Spring Marlborough • Directors’ Picks

The Paradise City Arts Festival in Marlborough, Massachusetts showcases 175 of the “best-of-the-best” of America’s most exciting independent artists, designers and master craft makers. This March, dozens of remarkable artists were selected to exhibit here for the very first time. 

The brand-new exhibitors in this show selected for the Directors’ Picks feature four intriguing new artists, all of whom deserve recognition for their accomplishments. Meet an innovative jeweler from Indiana, a master of stained glass from Massachusetts, a botanical painter from Vermont, and a basket maker from Maine. They all look forward to exhibiting March 17, 18 & 19 at the Royal Plaza Trade Center.

Thanks to its most common staging location – the church – stained glass can sometimes feel ponderous and solemn. Not to Kate Gakenheimer. “I am always trying to cram as many colors and designs as possible into each of my panels,” says the Cambridge, Massachusetts-based artist. Her work is dense, layered, dynamic, and most of all, fun! Her glass takes inspiration from astoundingly diverse sources; a keen eye will pick out nods to gingham patterns, Southwestern American tile work, the textiles of Japanese kimonos, and even, she says, the artwork of 19th century botanist Ernst Haeckel. (Haeckel, for the curious, was a zoologist and fantastic illustrator whose work is lush and deeply patterned.) Her work combines kaleidoscopic collisions of shape and color with a Mondrian-like geometry.

Gakenheimer’s background includes an art history degree from Boston University; a diploma in preservation carpentry from the North Bennet Street School; and finally a shift to the study of stained glass, where she has thrived ever since. She created the triple-hung windows at Julia Child’s former home in Harvard Square, restored multiple Louis Comfort Tiffany and John LaFarge windows and worked on the restoration of the Sarah Wyman-Whitman windows at historic Trinity Church in Boston.

Jewelry comes with no material requirements. A necklace of found shells is as much a necklace as one made of diamonds. To Indianapolis artist Holly Anne Mitchell, the venerable broadsheet newspaper is both inspiration and raw material for her Newspaper Jewelry collection. Her quirky and eco-friendly jewelry – bracelets, brooches, necklaces, earrings, cufflinks – is made up of beads formed from various sections of newspapers.

The idea originally came from an assignment Mitchell tackled while studying metalsmithing at the University of Michigan. As if in a competition reality show, Mitchell was tasked with creating jewelry without the use of any traditional jewelry-making materials. No gold, no silver, no gems. It was the newspaper which caught her eye. “I chose the Chicago Tribune newspaper comic strips because of their bold, vibrant color patterns and the character’s facial expressions,” she says. Those snapshots of Doonesbury, Cathy (ack!), and others were soon joined by visually stimulating cut-outs from the crossword, stock listings, and even coupons. The coupons are expired, though we don’t expect anyone to attempt to use Mitchell’s charming and sophisticated jewelry to score 10% off a 12-pack of paper towels. After she forms the beads, the paper is sealed and protected by a non-toxic, moisture-resistant coating.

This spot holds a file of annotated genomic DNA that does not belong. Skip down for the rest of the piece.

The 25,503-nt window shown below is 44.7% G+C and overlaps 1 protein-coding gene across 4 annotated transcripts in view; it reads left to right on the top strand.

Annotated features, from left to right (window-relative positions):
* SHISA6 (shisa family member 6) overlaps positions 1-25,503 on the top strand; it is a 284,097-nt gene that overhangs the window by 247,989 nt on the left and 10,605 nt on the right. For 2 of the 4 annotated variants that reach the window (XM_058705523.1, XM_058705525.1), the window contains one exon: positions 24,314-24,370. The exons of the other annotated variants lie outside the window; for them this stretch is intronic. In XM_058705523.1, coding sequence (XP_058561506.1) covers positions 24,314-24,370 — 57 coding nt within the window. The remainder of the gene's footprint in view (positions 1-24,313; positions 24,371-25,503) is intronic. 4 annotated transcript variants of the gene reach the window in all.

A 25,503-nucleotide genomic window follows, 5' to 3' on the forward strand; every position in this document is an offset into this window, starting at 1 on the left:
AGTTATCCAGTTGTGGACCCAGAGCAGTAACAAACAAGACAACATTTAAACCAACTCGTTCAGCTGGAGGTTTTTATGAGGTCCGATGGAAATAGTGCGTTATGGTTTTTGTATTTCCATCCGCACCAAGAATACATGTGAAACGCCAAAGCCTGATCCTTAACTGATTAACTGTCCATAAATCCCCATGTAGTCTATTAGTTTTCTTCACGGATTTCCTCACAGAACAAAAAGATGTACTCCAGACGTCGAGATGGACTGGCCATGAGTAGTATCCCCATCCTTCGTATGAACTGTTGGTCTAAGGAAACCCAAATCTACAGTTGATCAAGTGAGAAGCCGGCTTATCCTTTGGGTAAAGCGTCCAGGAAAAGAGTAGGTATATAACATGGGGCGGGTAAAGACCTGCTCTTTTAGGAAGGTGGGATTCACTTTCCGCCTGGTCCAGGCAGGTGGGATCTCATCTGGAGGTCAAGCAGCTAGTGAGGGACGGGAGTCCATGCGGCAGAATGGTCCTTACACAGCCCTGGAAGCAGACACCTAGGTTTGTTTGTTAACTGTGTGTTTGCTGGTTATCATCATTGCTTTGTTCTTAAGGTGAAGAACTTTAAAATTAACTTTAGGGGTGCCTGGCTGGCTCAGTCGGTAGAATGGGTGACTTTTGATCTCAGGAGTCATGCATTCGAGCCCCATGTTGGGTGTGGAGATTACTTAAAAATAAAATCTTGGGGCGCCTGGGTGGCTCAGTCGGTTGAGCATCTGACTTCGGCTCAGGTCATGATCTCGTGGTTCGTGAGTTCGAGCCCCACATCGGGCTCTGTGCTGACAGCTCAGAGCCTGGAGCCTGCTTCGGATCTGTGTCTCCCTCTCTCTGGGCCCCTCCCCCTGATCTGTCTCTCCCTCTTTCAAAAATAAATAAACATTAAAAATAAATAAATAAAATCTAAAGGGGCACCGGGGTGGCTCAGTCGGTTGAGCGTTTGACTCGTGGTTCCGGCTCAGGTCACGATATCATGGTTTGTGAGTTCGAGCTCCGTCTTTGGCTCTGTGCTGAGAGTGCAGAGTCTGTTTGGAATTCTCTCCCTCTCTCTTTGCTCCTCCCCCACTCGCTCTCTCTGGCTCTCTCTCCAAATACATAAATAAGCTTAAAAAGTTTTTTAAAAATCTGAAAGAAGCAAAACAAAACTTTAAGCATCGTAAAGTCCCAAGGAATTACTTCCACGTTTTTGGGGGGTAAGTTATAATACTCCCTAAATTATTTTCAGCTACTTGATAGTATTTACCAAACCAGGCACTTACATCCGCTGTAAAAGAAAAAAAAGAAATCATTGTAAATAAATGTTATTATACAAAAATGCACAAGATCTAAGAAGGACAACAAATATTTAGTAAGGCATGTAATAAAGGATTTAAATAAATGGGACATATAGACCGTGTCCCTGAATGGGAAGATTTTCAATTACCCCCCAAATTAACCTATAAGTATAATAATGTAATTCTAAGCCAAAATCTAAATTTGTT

Vermont painter Margaret Shipman is deeply inspired by her New England home and its habitats. To those from other regions and countries, Vermont may conjure images of snowy mountains, ski slopes, and foreboding forests; Shipman knows better. Her art, using traditional oil paints and canvas, is a tangle of life, a dreamscape of wildflowers, evergreen sprigs, and even weeds. Weeds, in her hands, change from an annoyance or an afterthought into the star of the show, their colorfully veined leaves and spiky stems honored just as much as any flower. 

“Learning about the traditional medicinal qualities of the plants in our landscape as well as their place in folklore motivates me to find out more,” says Shipman. She has a degree in Cultural Anthropology and often paints herbs and plants important to the Indigenous people of the Americas, like cattail, lavender, and nettle. Plants are typically the focus of her work, but birds and insects occasionally find their way into her paintings. “My style is based in 19th century and older botanical drawings, but it ventures into folk art and surrealism, too,” says Shipman. She sometimes incorporates handwritten botanical notes, and often bases her designs on mandalas. She lives, as you might guess, in a 200-year-old farmhouse surrounded by abundant nature.

Gallit Cavendish was a professional chef when a farmer walked into her restaurant looking to sell his beautiful vegetables. She says, “Not only did I love the produce, but I fell in love with the farmer as well. Shortly after, I left behind my chef job, moved onto the farm, got married, and started a family.” And a new career! Cavendish’s Loveline Baskets are made of 100% cotton cord, hand dyed and sewn into a variety of shapes and sizes. Her dyes include vegetables grown on their farm and berries and flowers that she grows or forages locally. Colorful and functional, they can hold linens, go to the beach, gather flowers and vegetables from the garden or farmer’s market, and some even come with gorgeous wooden lids.

Cavendish says, “In its purest form, a basket is a vessel to hold the artifacts of our lives. The tradition of basket making is nearly as old as humankind and as a maker, my place in this long history resonates deeply within myself.” She carries on this tradition with style and flair.